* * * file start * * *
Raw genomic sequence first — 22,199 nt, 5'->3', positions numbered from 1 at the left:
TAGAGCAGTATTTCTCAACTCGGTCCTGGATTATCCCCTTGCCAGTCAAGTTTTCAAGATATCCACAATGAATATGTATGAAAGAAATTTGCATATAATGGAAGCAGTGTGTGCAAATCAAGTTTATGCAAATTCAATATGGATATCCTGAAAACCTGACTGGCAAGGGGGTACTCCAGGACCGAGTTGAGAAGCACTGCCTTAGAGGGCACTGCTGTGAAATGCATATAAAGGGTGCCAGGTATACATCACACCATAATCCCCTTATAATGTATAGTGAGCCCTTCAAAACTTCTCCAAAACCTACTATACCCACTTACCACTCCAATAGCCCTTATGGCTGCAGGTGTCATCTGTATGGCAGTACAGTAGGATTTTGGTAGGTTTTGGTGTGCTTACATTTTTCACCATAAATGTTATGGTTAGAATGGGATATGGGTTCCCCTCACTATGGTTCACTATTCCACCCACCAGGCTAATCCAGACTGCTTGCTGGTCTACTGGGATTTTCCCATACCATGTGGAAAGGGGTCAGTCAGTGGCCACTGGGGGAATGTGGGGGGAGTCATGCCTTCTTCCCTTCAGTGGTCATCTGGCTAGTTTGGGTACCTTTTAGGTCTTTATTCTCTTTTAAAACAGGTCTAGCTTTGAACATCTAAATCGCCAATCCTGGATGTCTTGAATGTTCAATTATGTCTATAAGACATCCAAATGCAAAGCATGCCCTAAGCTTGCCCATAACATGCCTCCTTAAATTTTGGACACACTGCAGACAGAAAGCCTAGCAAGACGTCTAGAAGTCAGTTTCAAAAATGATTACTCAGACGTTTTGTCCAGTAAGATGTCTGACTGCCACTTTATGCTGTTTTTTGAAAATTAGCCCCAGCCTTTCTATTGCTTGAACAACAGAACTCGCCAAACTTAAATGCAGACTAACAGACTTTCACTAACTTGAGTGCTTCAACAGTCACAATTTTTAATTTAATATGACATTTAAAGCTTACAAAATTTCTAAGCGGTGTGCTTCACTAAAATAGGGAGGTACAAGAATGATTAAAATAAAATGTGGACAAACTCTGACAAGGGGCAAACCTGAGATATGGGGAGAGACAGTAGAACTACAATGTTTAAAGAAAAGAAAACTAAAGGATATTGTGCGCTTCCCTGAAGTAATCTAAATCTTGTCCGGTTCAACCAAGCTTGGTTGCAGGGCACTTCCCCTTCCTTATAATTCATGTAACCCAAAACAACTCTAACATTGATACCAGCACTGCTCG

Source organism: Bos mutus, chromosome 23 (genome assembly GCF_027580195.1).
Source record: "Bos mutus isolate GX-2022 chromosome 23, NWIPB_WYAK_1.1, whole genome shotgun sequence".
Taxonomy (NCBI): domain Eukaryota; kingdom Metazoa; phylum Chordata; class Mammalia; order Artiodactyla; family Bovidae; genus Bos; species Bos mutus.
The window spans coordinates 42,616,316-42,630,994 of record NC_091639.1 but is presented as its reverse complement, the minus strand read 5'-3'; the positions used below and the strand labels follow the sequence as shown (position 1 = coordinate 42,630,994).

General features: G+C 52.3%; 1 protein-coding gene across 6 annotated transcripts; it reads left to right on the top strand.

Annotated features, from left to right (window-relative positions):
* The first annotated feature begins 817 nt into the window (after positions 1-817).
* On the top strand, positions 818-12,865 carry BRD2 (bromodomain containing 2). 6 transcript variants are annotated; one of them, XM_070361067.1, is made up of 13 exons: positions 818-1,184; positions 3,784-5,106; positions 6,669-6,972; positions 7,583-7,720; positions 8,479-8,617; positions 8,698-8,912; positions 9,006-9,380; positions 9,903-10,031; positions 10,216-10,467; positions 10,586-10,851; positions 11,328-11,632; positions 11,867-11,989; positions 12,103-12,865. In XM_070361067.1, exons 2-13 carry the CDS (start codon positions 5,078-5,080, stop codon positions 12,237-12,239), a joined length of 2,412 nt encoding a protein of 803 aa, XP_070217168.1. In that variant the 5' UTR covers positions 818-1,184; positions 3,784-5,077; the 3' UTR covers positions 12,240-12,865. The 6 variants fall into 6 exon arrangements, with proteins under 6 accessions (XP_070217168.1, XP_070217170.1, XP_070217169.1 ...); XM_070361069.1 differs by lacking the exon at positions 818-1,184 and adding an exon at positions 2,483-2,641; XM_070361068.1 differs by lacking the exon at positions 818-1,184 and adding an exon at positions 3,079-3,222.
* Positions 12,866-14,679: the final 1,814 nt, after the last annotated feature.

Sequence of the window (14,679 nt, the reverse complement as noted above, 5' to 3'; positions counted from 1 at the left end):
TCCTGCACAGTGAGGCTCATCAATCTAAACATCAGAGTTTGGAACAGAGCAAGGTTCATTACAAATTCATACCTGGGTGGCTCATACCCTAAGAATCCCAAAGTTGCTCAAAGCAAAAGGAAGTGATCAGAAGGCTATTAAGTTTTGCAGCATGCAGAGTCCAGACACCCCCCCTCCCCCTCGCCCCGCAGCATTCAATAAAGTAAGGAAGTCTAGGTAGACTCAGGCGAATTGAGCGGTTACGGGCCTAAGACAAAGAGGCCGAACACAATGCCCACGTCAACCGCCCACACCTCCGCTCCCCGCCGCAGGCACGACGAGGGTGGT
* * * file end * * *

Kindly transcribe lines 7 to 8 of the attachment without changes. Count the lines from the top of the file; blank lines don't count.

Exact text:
General features: G+C 52.3%; 1 protein-coding gene across 6 annotated transcripts; it reads left to right on the top strand.

Annotated features, from left to right (window-relative positions):